A new online store called Urban Outraged has arrived on the fashion scene – or so it seems at first glance. The brand is part of a guerrilla marketing campaign by animal rights charity PETA US. Fronting as a company selling clothing made from human skin, Urban Outraged takes aim at Urban Outfitters for still using animal leather and wool in its designs.
The Urban Outrage online “store” allows users to peruse handbags, pants, jackets, shoes, dresses, belts, and skirts, as well as skincare and dog collars. The website is made to look as realistic as possible, with links to shipping and delivery pages, job opportunities, and gift cards. But a closer look reveals that the “products” (which are not actually purchasable) are made with faux human body parts, including teeth, faces, and oozing blood.
The site also advertises an Afterlife Collection, which claims to “turn your loved one’s skin into a handmade item for you to cherish.” It includes step-by-step descriptions of the “leathering process.”
There are even fake customer reviews: “I’m not really a boot person, but I’m glad Meg was, because these are the best boots I’ve ever worn,” one reads.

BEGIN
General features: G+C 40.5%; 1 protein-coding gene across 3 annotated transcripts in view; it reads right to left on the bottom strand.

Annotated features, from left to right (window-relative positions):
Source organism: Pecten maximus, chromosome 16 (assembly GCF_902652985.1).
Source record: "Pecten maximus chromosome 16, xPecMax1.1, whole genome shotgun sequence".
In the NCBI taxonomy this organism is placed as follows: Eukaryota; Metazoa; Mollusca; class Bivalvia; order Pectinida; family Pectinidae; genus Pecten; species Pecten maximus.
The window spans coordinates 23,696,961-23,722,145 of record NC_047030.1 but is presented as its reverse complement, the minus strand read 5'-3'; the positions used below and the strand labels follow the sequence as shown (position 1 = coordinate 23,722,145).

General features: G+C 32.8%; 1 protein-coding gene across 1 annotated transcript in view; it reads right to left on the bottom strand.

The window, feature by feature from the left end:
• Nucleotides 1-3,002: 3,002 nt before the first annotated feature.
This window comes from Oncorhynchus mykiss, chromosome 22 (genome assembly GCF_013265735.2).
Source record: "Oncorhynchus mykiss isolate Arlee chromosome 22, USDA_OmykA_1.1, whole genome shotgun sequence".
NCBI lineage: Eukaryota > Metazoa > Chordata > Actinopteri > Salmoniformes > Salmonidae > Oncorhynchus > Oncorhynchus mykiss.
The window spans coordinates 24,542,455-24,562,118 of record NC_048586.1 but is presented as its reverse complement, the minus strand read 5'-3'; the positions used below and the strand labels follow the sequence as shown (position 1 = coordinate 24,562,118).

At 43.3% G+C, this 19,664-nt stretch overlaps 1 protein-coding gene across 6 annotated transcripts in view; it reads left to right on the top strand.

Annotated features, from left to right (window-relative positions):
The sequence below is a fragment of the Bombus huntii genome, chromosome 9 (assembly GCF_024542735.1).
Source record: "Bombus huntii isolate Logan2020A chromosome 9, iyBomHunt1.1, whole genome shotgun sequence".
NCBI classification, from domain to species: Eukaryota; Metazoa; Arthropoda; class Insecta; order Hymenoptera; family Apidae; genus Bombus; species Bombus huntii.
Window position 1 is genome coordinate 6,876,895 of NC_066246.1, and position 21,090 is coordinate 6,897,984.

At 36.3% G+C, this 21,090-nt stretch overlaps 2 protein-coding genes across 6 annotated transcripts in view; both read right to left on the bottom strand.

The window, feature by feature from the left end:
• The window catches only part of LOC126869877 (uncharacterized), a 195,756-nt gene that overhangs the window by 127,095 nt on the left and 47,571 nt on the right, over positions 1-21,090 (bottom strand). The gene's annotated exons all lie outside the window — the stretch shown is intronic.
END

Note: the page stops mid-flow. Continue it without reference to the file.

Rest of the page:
‘A living being is a living being’
But once the user engages in the content, the campaign takes a(n even darker) turn as a secret webpage is unlocked.
“When it comes to ripping off skin, a living being is a living being,” the hidden site states.
“If you own animal-derived materials like wool, leather, alpaca, cashmere, mohair, down, or silk, you’ve bought into barbaric industries involving violent practices that would be considered cruel and unusual were they performed on humans,” it adds.
The secret site contains images of distressed and decapitated animals within the fashion industry, as well as descriptors of the methods used.
“Animals are not fabric, and their skin is not ours for the taking,” commented PETA Director Elisa Allen. “Urban Outraged by PETA US challenges shoppers to see the individual behind every bit of animal skin and leave those products on the shelves.”
The website’s call to action encourages people to sign a petition urging Urban Outfitters to ditch animal-derived products for good. So far, it has garnered nearly 130,000 signatures.